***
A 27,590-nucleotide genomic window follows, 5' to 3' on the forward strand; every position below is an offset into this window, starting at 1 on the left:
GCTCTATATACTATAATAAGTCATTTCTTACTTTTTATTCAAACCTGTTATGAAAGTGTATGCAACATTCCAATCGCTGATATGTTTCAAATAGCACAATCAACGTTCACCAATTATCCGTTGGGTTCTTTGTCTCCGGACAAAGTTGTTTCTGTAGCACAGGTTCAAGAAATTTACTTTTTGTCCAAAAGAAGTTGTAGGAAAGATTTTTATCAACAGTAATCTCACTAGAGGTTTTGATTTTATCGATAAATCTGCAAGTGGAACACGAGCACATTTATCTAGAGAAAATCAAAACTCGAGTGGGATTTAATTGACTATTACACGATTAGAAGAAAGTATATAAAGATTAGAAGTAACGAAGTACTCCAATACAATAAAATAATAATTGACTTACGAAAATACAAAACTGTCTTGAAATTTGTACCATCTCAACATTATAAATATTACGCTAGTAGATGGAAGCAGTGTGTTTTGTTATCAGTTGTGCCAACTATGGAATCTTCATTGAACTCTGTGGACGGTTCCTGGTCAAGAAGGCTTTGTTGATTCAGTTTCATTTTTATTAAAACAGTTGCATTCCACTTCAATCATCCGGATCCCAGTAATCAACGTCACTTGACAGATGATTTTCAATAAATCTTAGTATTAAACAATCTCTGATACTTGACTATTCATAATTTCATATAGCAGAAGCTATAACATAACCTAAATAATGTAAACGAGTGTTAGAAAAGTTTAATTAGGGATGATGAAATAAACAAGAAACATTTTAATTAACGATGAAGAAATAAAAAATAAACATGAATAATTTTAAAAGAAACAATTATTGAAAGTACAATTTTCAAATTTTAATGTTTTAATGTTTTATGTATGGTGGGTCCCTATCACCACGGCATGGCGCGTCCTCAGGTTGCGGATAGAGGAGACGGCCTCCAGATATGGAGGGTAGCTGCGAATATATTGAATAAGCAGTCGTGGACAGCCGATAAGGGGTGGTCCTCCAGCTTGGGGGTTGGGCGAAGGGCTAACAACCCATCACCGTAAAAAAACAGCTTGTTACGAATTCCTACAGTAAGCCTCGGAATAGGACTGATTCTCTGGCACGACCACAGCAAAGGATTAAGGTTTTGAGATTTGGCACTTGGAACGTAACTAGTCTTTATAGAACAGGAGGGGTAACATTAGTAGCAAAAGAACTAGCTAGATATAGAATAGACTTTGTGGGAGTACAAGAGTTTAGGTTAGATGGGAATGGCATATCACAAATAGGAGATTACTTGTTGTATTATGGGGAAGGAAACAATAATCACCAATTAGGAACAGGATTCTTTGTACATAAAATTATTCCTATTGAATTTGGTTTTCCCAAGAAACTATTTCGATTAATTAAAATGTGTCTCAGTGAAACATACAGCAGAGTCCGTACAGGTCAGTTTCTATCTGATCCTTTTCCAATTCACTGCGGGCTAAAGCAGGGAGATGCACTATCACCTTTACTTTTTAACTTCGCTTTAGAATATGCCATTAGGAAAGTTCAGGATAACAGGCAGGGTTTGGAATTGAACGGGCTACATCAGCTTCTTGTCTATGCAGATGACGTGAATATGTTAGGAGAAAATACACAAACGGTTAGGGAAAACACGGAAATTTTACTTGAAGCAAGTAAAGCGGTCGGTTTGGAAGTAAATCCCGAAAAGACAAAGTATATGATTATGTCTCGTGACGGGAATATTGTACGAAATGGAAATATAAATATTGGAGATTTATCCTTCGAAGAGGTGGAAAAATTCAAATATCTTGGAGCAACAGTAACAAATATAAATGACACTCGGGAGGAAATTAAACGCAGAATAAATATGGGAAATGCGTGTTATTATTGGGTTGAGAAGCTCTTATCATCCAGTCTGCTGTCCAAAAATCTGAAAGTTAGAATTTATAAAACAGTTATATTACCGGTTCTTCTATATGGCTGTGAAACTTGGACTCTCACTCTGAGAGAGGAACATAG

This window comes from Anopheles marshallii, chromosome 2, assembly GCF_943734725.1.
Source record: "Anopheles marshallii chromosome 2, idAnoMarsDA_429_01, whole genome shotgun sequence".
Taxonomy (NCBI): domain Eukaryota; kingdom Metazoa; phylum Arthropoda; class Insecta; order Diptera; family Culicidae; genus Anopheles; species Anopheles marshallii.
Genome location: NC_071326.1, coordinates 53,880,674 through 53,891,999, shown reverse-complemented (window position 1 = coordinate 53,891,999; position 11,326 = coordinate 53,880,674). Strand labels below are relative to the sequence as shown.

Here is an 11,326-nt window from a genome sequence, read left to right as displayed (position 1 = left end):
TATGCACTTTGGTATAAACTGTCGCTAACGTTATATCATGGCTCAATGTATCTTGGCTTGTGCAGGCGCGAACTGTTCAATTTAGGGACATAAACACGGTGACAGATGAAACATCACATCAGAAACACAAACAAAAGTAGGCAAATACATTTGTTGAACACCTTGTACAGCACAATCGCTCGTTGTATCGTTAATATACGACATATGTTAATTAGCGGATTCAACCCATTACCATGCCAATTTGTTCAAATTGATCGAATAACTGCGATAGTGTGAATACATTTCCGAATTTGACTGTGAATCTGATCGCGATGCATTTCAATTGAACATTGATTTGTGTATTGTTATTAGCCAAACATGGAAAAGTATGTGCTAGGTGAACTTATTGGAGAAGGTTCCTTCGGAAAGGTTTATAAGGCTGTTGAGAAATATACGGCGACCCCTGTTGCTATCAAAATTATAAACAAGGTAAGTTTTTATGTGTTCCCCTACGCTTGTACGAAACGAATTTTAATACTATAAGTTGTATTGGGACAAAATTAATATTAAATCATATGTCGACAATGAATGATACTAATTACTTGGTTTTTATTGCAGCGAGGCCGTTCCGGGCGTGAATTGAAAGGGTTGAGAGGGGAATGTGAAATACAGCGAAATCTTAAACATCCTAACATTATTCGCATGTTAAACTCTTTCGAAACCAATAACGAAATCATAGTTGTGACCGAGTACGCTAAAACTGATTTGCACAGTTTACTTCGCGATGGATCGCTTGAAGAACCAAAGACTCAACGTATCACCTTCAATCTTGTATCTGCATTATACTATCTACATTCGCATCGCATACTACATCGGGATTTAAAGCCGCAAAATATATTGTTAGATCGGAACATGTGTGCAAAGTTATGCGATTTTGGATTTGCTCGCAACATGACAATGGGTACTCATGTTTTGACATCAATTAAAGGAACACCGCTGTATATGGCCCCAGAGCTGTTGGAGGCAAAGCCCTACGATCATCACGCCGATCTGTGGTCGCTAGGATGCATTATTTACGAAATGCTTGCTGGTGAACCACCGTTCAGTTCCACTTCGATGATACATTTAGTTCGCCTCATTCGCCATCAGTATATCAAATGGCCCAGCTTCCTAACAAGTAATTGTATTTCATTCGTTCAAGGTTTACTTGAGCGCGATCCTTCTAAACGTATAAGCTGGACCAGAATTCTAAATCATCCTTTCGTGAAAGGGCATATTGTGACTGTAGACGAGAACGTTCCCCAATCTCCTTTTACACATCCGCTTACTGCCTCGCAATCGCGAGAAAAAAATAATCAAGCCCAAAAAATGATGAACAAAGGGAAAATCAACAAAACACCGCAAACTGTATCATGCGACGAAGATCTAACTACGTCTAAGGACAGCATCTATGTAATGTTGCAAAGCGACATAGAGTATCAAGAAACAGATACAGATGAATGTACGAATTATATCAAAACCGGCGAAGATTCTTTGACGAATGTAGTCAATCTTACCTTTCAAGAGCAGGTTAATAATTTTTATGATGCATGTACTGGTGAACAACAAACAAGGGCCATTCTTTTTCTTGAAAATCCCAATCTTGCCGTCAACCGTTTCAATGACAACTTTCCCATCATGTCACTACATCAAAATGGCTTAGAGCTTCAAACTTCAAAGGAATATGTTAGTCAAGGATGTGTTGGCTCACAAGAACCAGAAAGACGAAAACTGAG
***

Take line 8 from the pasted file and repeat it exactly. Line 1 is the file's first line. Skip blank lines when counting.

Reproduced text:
TATGCACTTTGGTATAAACTGTCGCTAACGTTATATCATGGCTCAATGTATCTTGGCTTGTGCAGGCGCGAACTGTTCAATTTAGGGACATAAACACGGTGACAGATGAAACATCACATCAGAAACACAAACAAAAGTAGGCAAATACATTTGTTGAACACCTTGTACAGCACAATCGCTCGTTGTATCGTTAATATACGACATATGTTAATTAGCGGATTCAACCCATTACCATGCCAATTTGTTCAAATTGATCGAATAACTGCGATAGTGTGAATACATTTCCGAATTTGACTGTGAATCTGATCGCGATGCATTTCAATTGAACATTGATTTGTGTATTGTTATTAGCCAAACATGGAAAAGTATGTGCTAGGTGAACTTATTGGAGAAGGTTCCTTCGGAAAGGTTTATAAGGCTGTTGAGAAATATACGGCGACCCCTGTTGCTATCAAAATTATAAACAAGGTAAGTTTTTATGTGTTCCCCTACGCTTGTACGAAACGAATTTTAATACTATAAGTTGTATTGGGACAAAATTAATATTAAATCATATGTCGACAATGAATGATACTAATTACTTGGTTTTTATTGCAGCGAGGCCGTTCCGGGCGTGAATTGAAAGGGTTGAGAGGGGAATGTGAAATACAGCGAAATCTTAAACATCCTAACATTATTCGCATGTTAAACTCTTTCGAAACCAATAACGAAATCATAGTTGTGACCGAGTACGCTAAAACTGATTTGCACAGTTTACTTCGCGATGGATCGCTTGAAGAACCAAAGACTCAACGTATCACCTTCAATCTTGTATCTGCATTATACTATCTACATTCGCATCGCATACTACATCGGGATTTAAAGCCGCAAAATATATTGTTAGATCGGAACATGTGTGCAAAGTTATGCGATTTTGGATTTGCTCGCAACATGACAATGGGTACTCATGTTTTGACATCAATTAAAGGAACACCGCTGTATATGGCCCCAGAGCTGTTGGAGGCAAAGCCCTACGATCATCACGCCGATCTGTGGTCGCTAGGATGCATTATTTACGAAATGCTTGCTGGTGAACCACCGTTCAGTTCCACTTCGATGATACATTTAGTTCGCCTCATTCGCCATCAGTATATCAAATGGCCCAGCTTCCTAACAAGTAATTGTATTTCATTCGTTCAAGGTTTACTTGAGCGCGATCCTTCTAAACGTATAAGCTGGACCAGAATTCTAAATCATCCTTTCGTGAAAGGGCATATTGTGACTGTAGACGAGAACGTTCCCCAATCTCCTTTTACACATCCGCTTACTGCCTCGCAATCGCGAGAAAAAAATAATCAAGCCCAAAAAATGATGAACAAAGGGAAAATCAACAAAACACCGCAAACTGTATCATGCGACGAAGATCTAACTACGTCTAAGGACAGCATCTATGTAATGTTGCAAAGCGACATAGAGTATCAAGAAACAGATACAGATGAATGTACGAATTATATCAAAACCGGCGAAGATTCTTTGACGAATGTAGTCAATCTTACCTTTCAAGAGCAGGTTAATAATTTTTATGATGCATGTACTGGTGAACAACAAACAAGGGCCATTCTTTTTCTTGAAAATCCCAATCTTGCCGTCAACCGTTTCAATGACAACTTTCCCATCATGTCACTACATCAAAATGGCTTAGAGCTTCAAACTTCAAAGGAATATGTTAGTCAAGGATGTGTTGGCTCACAAGAACCAGAAAGACGAAAACTGAG